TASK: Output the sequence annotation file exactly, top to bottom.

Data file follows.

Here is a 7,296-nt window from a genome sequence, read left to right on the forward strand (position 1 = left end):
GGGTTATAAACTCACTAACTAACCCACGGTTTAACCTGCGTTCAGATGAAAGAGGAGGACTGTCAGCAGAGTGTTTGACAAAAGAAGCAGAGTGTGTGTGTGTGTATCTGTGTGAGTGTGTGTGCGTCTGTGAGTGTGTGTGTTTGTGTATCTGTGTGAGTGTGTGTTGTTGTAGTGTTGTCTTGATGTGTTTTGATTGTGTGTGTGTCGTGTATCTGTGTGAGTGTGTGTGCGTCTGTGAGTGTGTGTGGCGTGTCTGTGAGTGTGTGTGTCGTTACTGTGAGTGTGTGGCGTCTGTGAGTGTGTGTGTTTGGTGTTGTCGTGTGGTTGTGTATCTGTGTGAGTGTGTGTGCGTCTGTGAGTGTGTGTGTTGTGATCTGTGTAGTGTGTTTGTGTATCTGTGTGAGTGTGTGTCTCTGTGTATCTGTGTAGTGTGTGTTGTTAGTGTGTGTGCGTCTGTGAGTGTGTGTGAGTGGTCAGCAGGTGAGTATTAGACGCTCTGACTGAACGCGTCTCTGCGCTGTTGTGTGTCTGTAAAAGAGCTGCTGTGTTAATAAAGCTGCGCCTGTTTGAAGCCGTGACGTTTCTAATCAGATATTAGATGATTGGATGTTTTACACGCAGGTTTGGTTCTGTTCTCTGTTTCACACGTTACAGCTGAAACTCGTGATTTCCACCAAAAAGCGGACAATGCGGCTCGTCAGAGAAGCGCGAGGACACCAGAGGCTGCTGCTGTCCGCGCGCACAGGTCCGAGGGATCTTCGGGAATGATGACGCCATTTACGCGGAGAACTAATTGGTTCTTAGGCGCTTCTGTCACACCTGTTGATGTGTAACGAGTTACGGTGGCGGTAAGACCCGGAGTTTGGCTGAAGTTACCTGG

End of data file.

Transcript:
Here is a 7,296-nt window from a genome sequence, read left to right on the forward strand (position 1 = left end):
GGGTTATAAACTCACTAACTAACCCACGGTTTAACCTGCGTTCAGATGAAAGAGGAGGACTGTCAGCAGAGTGTTTGACAAAAGAAGCAGAGTGTGTGTGTGTGTATCTGTGTGAGTGTGTGTGCGTCTGTGAGTGTGTGTGTTTGTGTATCTGTGTGAGTGTGTGTTGTTGTAGTGTTGTCTTGATGTGTTTTGATTGTGTGTGTGTCGTGTATCTGTGTGAGTGTGTGTGCGTCTGTGAGTGTGTGTGGCGTGTCTGTGAGTGTGTGTGTCGTTACTGTGAGTGTGTGGCGTCTGTGAGTGTGTGTGTTTGGTGTTGTCGTGTGGTTGTGTATCTGTGTGAGTGTGTGTGCGTCTGTGAGTGTGTGTGTTGTGATCTGTGTAGTGTGTTTGTGTATCTGTGTGAGTGTGTGTCTCTGTGTATCTGTGTAGTGTGTGTTGTTAGTGTGTGTGCGTCTGTGAGTGTGTGTGAGTGGTCAGCAGGTGAGTATTAGACGCTCTGACTGAACGCGTCTCTGCGCTGTTGTGTGTCTGTAAAAGAGCTGCTGTGTTAATAAAGCTGCGCCTGTTTGAAGCCGTGACGTTTCTAATCAGATATTAGATGATTGGATGTTTTACACGCAGGTTTGGTTCTGTTCTCTGTTTCACACGTTACAGCTGAAACTCGTGATTTCCACCAAAAAGCGGACAATGCGGCTCGTCAGAGAAGCGCGAGGACACCAGAGGCTGCTGCTGTCCGCGCGCACAGGTCCGAGGGATCTTCGGGAATGATGACGCCATTTACGCGGAGAACTAATTGGTTCTTAGGCGCTTCTGTCACACCTGTTGATGTGTAACGAGTTACGGTGGCGGTAAGACCCGGAGTTTGGCTGAAGTTACCTGG